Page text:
More Background on BlackBerry PlayBook Running Android Apps


In a recent blog post, RIM’s Jim Tobin, SVP of the Software, Services & Enterprise Markets business unit, goes into a little bit of the reasoning about why RIM is supporting Android apps on the PlayBook. The explanation is sort of how you would have guessed it would be, as the company is just reiterating its belief that open standards and more development tools make for a more vibrant platform. Specifically, Tobin says:

For both consumer and business customers, this announcement reinforces our commitment to providing choice while bolstering our platform. Our customers will benefit from having access to highly optimized and integrated apps developed specifically for the BlackBerry PlayBook tablet using BlackBerry tools, as well as a much bigger catalog of apps drawing from multiple other sources, such as the Adobe Flash and Adobe AIR, HTML5 and JavaScript developer communities (as previously announced) – and now the Android developer community. And this is all being done through our BlackBerry App World storefront to manage the app discovery and download processes for consumers.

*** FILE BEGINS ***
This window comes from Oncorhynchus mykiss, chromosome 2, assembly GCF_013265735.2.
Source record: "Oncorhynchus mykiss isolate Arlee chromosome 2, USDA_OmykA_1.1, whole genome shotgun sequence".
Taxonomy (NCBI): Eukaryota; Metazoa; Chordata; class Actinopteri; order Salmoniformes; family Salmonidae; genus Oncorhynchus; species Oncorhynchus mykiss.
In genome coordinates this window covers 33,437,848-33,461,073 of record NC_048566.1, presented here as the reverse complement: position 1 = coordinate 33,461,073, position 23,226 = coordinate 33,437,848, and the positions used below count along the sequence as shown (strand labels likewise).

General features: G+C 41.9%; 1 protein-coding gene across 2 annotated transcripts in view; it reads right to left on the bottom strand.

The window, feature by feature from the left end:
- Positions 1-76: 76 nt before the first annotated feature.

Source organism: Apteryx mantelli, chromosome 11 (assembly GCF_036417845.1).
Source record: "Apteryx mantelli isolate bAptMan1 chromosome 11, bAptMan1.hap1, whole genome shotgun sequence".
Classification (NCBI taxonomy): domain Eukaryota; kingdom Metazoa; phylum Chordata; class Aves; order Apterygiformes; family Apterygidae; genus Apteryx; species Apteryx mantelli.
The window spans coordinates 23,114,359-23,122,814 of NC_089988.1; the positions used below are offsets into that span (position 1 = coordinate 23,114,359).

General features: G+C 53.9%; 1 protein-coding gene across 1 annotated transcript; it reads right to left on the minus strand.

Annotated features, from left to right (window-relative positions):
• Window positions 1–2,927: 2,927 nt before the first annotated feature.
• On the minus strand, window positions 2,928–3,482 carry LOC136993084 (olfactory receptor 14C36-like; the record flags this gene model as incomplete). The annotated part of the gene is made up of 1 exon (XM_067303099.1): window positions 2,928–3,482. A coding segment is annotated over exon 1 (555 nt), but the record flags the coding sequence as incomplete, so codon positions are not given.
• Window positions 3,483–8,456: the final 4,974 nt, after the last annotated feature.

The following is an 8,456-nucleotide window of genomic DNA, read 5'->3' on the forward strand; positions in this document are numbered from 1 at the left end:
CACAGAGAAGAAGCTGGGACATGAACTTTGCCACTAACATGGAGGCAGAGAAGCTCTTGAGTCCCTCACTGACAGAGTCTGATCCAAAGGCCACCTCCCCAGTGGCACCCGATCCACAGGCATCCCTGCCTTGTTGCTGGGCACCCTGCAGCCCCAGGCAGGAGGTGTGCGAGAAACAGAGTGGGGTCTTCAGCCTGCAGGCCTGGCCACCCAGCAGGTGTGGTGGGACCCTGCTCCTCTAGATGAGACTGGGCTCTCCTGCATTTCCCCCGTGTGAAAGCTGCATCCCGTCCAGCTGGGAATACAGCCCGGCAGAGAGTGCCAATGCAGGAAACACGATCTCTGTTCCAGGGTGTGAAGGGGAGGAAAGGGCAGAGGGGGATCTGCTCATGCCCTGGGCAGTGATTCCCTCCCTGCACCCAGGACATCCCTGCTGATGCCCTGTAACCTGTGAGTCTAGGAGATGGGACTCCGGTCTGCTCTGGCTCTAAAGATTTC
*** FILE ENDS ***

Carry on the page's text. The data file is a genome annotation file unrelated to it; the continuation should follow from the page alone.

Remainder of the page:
It should be interesting to see how this all plays out and how easy it will be for the end user to launch Android and Java apps. Will they look and act like native apps? Maybe. Native apps will be able to take advantage of more of the features specific to the PlayBook such as the touch sensitive bezel. It will also be interesting to see how the PlayBook handles some of the Android specific features, such as the fact that many Android apps rely on the back, homescreen and menu buttons found on devices like the Galaxy S/S 2.

We’re under the impression that a lot of these details will be cleared up at BlackBerry World in May, where Jim Tobin has said we can expect “some exciting details”.

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